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Georgia failed to convince the UN Security Council in a closed-door
Georgia failed to convince the UN Security Council in a closed-door session over Russia's alleged aggression towards Tbilisi following a row over the downing of a surveillance drone by a Russian fighter.

Sunday's downing of a Georgian surveillance drone is the latest dispute in the region, following Russian President Vladimir Putin's calls last week for closer ties with Georgia's two breakaway provinces, which has plunged relations between Moscow and Tbilisi to a new low.

The move provoked an angry response from Tbilisi with Georgia's foreign minister accusing Russia of attempting "to annex," Abkhazia and South Ossetia, which broke away from Georgia in 1991 following the collapse of the Soviet Union. Georgia is desperate to retain control over the two republics.

However, after a UN Security Council meeting on Wednesday, Georgian Deputy Foreign Minister Grigol Vashadze said Vyacheslav Kovalenko, Russia's ambassador to Georgia, would not be summoned to the ministry on Thursday as planned.

The ministry apparently intended to propose Russia and Georgia exchange radar data to clarify all the circumstances of the incident.

The ambassador was initially summoned to the Georgian Foreign Ministry on Monday and given a protest note over Sunday's incident in Abkhazia.

Georgia claims that a Russian MiG-29 Fulcrum fighter from the Gudauta military base in Abkhazia shot down the Georgian drone, reportedly an Israeli-made Hermes 450.

The U.S. expressed its concern over the downing of the Georgian drone and in a statement U.S. State Department spokesman Sean McCormack said: "We reiterate our unwavering support for Georgian sovereignty and territorial integrity and are concerned by the presence of a MiG-29 aircraft in Georgian airspace."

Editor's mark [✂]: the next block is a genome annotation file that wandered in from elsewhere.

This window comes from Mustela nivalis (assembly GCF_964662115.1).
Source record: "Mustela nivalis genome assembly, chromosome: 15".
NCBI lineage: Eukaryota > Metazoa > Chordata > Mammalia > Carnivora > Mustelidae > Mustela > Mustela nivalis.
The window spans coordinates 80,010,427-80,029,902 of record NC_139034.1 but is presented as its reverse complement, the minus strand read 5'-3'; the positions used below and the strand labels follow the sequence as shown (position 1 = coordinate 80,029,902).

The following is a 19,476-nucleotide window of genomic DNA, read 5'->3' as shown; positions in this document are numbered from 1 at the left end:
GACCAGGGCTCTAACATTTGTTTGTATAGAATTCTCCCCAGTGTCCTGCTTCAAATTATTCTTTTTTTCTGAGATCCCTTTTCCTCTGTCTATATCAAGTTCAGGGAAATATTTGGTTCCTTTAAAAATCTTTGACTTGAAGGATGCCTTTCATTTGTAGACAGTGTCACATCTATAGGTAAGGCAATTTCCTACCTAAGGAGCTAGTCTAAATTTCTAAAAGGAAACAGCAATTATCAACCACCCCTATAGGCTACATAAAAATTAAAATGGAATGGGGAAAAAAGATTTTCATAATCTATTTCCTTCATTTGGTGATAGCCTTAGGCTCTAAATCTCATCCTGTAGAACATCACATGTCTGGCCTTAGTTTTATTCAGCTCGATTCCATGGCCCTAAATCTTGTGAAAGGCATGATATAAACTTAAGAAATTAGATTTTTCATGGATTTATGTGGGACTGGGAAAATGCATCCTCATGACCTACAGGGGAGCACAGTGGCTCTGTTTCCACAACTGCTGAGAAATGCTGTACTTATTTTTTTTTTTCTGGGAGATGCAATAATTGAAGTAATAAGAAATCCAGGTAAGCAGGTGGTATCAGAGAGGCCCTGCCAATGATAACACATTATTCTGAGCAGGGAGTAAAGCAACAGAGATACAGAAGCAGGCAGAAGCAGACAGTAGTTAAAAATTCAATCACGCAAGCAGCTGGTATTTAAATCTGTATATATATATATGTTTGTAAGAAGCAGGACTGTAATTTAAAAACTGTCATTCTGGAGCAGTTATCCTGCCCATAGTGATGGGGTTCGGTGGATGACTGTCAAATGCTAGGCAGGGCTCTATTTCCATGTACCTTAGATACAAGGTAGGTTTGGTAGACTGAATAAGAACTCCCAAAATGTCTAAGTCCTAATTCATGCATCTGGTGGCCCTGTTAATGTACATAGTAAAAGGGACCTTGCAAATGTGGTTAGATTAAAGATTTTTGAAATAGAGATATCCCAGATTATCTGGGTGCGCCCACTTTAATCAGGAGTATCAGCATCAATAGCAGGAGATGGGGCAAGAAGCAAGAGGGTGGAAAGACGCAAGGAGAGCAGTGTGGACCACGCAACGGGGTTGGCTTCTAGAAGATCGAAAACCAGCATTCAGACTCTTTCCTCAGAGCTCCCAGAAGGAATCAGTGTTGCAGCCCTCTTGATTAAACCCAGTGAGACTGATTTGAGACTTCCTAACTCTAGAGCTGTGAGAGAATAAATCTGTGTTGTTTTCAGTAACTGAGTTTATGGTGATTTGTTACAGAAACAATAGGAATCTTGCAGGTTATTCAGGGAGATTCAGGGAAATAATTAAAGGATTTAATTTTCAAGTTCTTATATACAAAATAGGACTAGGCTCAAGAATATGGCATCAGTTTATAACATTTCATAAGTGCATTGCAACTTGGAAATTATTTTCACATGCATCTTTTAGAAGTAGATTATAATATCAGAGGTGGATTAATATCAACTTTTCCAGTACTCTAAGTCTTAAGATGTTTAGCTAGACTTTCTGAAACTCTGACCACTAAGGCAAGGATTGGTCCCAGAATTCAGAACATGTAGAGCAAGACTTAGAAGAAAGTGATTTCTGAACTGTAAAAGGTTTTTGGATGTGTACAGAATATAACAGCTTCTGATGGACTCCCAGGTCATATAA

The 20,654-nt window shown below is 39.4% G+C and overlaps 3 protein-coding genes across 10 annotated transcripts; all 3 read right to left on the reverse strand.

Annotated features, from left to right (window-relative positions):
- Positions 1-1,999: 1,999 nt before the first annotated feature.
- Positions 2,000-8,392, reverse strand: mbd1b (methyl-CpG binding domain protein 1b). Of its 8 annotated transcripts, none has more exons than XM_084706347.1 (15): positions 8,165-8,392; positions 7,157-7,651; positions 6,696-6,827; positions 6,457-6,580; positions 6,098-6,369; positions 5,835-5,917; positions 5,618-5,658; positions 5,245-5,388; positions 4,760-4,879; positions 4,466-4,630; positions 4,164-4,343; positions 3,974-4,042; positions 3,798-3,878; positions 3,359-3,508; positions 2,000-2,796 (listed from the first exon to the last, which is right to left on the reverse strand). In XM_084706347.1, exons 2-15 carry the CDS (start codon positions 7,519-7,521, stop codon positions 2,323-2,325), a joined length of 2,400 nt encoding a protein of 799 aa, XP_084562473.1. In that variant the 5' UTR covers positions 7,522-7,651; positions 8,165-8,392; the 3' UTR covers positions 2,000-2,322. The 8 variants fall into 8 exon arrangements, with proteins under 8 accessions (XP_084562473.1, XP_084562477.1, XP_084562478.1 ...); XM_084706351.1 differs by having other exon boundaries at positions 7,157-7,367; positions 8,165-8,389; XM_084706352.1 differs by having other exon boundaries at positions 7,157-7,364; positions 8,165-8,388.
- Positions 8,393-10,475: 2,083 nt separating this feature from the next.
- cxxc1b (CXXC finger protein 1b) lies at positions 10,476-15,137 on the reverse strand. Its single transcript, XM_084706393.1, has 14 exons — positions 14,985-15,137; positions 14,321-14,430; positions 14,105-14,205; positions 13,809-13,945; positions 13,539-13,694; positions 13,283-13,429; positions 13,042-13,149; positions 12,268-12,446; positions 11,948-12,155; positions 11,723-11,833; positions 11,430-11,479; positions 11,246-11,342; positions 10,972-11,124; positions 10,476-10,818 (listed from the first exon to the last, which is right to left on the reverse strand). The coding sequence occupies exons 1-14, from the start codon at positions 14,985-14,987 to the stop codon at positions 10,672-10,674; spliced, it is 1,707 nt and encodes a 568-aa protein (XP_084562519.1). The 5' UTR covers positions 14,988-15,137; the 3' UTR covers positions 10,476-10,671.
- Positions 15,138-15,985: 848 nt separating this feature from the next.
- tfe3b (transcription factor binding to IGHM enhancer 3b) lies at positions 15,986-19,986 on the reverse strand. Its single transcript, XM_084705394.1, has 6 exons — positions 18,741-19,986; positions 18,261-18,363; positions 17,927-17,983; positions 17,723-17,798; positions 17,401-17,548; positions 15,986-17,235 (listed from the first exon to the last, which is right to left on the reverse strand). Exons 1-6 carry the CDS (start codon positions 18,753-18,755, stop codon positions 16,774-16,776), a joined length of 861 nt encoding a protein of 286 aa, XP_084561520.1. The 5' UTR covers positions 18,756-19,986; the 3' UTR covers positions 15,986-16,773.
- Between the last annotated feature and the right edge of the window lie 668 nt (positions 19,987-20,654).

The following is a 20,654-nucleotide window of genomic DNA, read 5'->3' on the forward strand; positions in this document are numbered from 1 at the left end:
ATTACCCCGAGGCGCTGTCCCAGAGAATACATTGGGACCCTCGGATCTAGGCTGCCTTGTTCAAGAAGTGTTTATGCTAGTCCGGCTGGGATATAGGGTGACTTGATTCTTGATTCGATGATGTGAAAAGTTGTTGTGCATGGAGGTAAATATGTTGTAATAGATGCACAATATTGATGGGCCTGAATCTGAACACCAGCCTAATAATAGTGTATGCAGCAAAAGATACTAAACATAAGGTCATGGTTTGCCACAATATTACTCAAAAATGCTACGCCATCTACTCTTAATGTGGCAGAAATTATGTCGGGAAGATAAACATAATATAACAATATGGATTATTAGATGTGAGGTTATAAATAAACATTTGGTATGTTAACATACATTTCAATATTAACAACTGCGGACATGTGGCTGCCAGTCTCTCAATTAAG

McCormack urged both sides to find "a political solution" to the dispute.

Russia has repeatedly dismissed claims a Russian fighter was involved in the shooting down of the Georgian reconnaissance aircraft.

Russia's envoy to the UN Vitaly Churkin told journalists: "Abkhazia says that their air defenses shot it down, and our air force says that our planes were not flying in the area."

The diplomat said he regretted that Abkhazia had not been invited to attend the session and went on to say that strengthening ties with the two breakaway regions was to develop economic links and was not "diplomatic recognition or international recognition of Abkhazia or South Ossetia."

In a joint statement after the UN Security Council meeting Wednesday evening, the United States, France, Germany and the U.K., called on Russia "to revoke or not to implement its decision" for closer ties with Abkhazia and South Ossetia.

In response, Russia's envoy to the UN Vitaly Churkin said the request was a "tall order," however, and added "I think that they themselves understand that this not something which is going to happen."

Ex-Soviet breakaway regions have stepped up their drive for self-rule since Kosovo's declaration of independence on February 17. Georgia's Abkhazia and South Ossetia, along with Moldova's Transdnestr, have since asked Russia's parliament, the UN and other organizations to recognize their independence.


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